Collaboration pipeline accelerated by early delivery of high efficiency knockout and base editing capabilities
DURHAM, N.C. – (Nov. 4, 2019) – Pairwise today announced the early completion of its development milestones in its collaboration with Bayer. Opened in 2018, Pairwise believes healthy food should be affordable, convenient and sustainable. This mission comes to life in its partnership with Bayer through the creation of new varieties that allow farmers to use fewer resources and to be more productive.
As part of its product development efforts, Pairwise is collaborating with Bayer to use gene editing to solve key challenges in five major row crops – corn, soybeans, wheat, canola and cotton. As part of the collaboration, milestones were established to ensure timely development of a state-of-the-art gene editing commercial pipeline at Pairwise.
“By accomplishing these milestones 16 months ahead of schedule, Pairwise has significantly accelerated our growing product pipeline,” said Dr. Tom Adams, CEO of Pairwise. “We have established a robust trait pipeline with the capacity to initiate nearly 400 unique constructs per year aimed at important commercial targets.”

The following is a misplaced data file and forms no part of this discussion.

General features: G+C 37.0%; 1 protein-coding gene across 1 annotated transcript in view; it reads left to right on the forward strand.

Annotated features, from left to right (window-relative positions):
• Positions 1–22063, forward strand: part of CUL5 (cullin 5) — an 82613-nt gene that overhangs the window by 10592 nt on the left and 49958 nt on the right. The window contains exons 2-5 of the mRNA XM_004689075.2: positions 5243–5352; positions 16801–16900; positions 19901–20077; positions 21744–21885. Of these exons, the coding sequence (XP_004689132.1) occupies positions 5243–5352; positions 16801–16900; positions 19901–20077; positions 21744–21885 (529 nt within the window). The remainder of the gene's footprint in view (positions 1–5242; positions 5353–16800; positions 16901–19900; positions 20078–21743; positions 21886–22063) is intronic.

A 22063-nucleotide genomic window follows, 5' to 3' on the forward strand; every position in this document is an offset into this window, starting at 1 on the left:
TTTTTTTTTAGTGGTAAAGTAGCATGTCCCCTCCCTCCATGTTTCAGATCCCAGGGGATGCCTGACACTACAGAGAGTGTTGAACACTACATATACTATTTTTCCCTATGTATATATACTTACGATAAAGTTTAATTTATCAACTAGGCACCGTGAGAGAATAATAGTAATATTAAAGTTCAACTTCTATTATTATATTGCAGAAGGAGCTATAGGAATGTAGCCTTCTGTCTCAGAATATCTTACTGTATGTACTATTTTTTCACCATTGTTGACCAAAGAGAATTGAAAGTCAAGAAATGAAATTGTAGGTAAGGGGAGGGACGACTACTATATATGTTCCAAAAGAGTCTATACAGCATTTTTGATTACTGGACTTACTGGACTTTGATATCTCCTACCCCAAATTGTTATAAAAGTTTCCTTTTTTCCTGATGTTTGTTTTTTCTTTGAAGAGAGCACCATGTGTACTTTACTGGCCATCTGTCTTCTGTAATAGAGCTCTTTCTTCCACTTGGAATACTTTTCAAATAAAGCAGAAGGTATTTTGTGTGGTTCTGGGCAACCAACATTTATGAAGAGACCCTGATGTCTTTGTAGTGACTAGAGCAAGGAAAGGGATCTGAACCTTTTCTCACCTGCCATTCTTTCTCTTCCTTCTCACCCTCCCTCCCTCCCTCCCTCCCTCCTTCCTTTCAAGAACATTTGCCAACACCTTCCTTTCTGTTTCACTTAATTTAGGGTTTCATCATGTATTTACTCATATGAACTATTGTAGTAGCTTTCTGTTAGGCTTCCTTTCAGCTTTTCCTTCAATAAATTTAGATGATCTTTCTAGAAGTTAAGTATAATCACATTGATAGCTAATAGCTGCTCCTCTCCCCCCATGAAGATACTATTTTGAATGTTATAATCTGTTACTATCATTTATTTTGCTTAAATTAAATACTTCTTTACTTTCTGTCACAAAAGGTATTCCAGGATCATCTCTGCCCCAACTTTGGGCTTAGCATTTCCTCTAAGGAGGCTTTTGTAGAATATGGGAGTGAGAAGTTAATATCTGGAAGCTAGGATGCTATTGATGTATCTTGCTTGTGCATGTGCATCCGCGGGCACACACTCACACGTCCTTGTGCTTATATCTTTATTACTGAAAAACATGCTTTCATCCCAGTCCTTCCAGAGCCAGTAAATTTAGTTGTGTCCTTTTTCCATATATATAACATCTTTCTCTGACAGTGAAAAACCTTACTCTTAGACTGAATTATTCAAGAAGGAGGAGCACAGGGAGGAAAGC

The high throughput and high efficiency editing capability, including base editing, enables Pairwise to develop new products through the testing of a wide range of novel alleles across multiple crops, genes, and traits.
“We are pleased with the rapid progress Pairwise has made in developing robust gene editing capabilities” said Jeremy Williams, Senior Vice President and Head of Plant Biotechnology at Bayer.
Progress will enable new product development
Progress made on applying gene editing techniques to row crops within the Bayer-Pairwise collaboration will enable future product development when those tools are translated to fruits and vegetables.
“These capabilities put our teams in position to deliver breakthrough innovation in consumer-focused crops, which will translate into product benefits that will delight consumers,” said Pairwise’s Adams. “The breadth of the gene editing that we have developed unlocks tremendous potential to explore a variety of traits that will bring exciting changes to the produce aisle.”